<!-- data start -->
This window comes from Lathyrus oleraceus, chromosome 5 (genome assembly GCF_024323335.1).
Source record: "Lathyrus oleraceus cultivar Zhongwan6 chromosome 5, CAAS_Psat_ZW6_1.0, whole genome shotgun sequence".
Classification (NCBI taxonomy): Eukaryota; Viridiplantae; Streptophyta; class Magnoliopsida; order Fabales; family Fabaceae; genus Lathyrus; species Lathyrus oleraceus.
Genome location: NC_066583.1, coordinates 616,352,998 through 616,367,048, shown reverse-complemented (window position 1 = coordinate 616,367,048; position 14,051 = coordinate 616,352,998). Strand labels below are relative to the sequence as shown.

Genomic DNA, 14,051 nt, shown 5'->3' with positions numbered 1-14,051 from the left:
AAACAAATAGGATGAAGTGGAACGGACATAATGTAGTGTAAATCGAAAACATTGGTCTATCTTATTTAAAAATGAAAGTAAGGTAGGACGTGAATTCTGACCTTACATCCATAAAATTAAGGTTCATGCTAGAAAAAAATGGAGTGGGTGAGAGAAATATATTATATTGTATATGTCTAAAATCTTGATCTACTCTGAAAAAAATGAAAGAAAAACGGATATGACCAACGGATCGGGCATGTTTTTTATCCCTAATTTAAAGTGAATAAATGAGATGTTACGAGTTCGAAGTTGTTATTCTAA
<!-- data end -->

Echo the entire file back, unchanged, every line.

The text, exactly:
This window comes from Lathyrus oleraceus, chromosome 5 (genome assembly GCF_024323335.1).
Source record: "Lathyrus oleraceus cultivar Zhongwan6 chromosome 5, CAAS_Psat_ZW6_1.0, whole genome shotgun sequence".
Classification (NCBI taxonomy): Eukaryota; Viridiplantae; Streptophyta; class Magnoliopsida; order Fabales; family Fabaceae; genus Lathyrus; species Lathyrus oleraceus.
Genome location: NC_066583.1, coordinates 616,352,998 through 616,367,048, shown reverse-complemented (window position 1 = coordinate 616,367,048; position 14,051 = coordinate 616,352,998). Strand labels below are relative to the sequence as shown.

Genomic DNA, 14,051 nt, shown 5'->3' with positions numbered 1-14,051 from the left:
AAACAAATAGGATGAAGTGGAACGGACATAATGTAGTGTAAATCGAAAACATTGGTCTATCTTATTTAAAAATGAAAGTAAGGTAGGACGTGAATTCTGACCTTACATCCATAAAATTAAGGTTCATGCTAGAAAAAAATGGAGTGGGTGAGAGAAATATATTATATTGTATATGTCTAAAATCTTGATCTACTCTGAAAAAAATGAAAGAAAAACGGATATGACCAACGGATCGGGCATGTTTTTTATCCCTAATTTAAAGTGAATAAATGAGATGTTACGAGTTCGAAGTTGTTATTCTAA